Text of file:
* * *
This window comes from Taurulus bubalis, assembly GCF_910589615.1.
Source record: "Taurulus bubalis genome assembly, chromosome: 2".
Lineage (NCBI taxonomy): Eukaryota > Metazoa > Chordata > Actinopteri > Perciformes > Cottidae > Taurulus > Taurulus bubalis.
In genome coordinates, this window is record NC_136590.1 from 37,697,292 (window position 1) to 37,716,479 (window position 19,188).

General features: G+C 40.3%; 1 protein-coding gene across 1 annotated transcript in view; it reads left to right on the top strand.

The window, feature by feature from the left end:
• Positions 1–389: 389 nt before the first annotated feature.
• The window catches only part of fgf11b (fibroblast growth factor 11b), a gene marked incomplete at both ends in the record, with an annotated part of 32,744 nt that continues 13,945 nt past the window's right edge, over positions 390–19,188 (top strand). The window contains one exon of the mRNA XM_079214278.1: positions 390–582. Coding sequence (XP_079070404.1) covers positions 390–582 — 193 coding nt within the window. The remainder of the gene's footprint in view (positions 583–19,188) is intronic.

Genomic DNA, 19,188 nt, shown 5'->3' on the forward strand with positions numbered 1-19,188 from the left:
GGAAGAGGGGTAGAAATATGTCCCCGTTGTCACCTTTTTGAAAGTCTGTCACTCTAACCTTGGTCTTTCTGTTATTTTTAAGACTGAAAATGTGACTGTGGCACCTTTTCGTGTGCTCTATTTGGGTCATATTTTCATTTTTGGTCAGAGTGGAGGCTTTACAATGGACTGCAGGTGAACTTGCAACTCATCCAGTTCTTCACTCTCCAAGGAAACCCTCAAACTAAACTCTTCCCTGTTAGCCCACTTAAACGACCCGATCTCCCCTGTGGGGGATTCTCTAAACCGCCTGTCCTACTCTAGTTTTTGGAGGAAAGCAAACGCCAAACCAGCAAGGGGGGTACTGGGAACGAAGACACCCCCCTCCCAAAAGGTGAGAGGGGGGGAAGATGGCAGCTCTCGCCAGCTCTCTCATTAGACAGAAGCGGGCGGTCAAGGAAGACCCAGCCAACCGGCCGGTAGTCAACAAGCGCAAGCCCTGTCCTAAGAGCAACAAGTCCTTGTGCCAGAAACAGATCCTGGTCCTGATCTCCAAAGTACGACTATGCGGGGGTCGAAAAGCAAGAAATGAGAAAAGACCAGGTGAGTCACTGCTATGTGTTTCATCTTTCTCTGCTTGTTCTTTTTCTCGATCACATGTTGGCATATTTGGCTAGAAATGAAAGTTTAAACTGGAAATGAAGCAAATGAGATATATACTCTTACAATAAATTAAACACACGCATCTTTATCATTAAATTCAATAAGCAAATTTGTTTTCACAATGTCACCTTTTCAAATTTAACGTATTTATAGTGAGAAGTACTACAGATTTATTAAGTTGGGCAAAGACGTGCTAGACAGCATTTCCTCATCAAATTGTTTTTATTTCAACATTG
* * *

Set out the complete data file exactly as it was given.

This window comes from Taurulus bubalis, assembly GCF_910589615.1.
Source record: "Taurulus bubalis genome assembly, chromosome: 2".
Lineage (NCBI taxonomy): Eukaryota > Metazoa > Chordata > Actinopteri > Perciformes > Cottidae > Taurulus > Taurulus bubalis.
In genome coordinates, this window is record NC_136590.1 from 37,697,292 (window position 1) to 37,716,479 (window position 19,188).

General features: G+C 40.3%; 1 protein-coding gene across 1 annotated transcript in view; it reads left to right on the top strand.

The window, feature by feature from the left end:
• Positions 1–389: 389 nt before the first annotated feature.
• The window catches only part of fgf11b (fibroblast growth factor 11b), a gene marked incomplete at both ends in the record, with an annotated part of 32,744 nt that continues 13,945 nt past the window's right edge, over positions 390–19,188 (top strand). The window contains one exon of the mRNA XM_079214278.1: positions 390–582. Coding sequence (XP_079070404.1) covers positions 390–582 — 193 coding nt within the window. The remainder of the gene's footprint in view (positions 583–19,188) is intronic.

Genomic DNA, 19,188 nt, shown 5'->3' on the forward strand with positions numbered 1-19,188 from the left:
GGAAGAGGGGTAGAAATATGTCCCCGTTGTCACCTTTTTGAAAGTCTGTCACTCTAACCTTGGTCTTTCTGTTATTTTTAAGACTGAAAATGTGACTGTGGCACCTTTTCGTGTGCTCTATTTGGGTCATATTTTCATTTTTGGTCAGAGTGGAGGCTTTACAATGGACTGCAGGTGAACTTGCAACTCATCCAGTTCTTCACTCTCCAAGGAAACCCTCAAACTAAACTCTTCCCTGTTAGCCCACTTAAACGACCCGATCTCCCCTGTGGGGGATTCTCTAAACCGCCTGTCCTACTCTAGTTTTTGGAGGAAAGCAAACGCCAAACCAGCAAGGGGGGTACTGGGAACGAAGACACCCCCCTCCCAAAAGGTGAGAGGGGGGGAAGATGGCAGCTCTCGCCAGCTCTCTCATTAGACAGAAGCGGGCGGTCAAGGAAGACCCAGCCAACCGGCCGGTAGTCAACAAGCGCAAGCCCTGTCCTAAGAGCAACAAGTCCTTGTGCCAGAAACAGATCCTGGTCCTGATCTCCAAAGTACGACTATGCGGGGGTCGAAAAGCAAGAAATGAGAAAAGACCAGGTGAGTCACTGCTATGTGTTTCATCTTTCTCTGCTTGTTCTTTTTCTCGATCACATGTTGGCATATTTGGCTAGAAATGAAAGTTTAAACTGGAAATGAAGCAAATGAGATATATACTCTTACAATAAATTAAACACACGCATCTTTATCATTAAATTCAATAAGCAAATTTGTTTTCACAATGTCACCTTTTCAAATTTAACGTATTTATAGTGAGAAGTACTACAGATTTATTAAGTTGGGCAAAGACGTGCTAGACAGCATTTCCTCATCAAATTGTTTTTATTTCAACATTG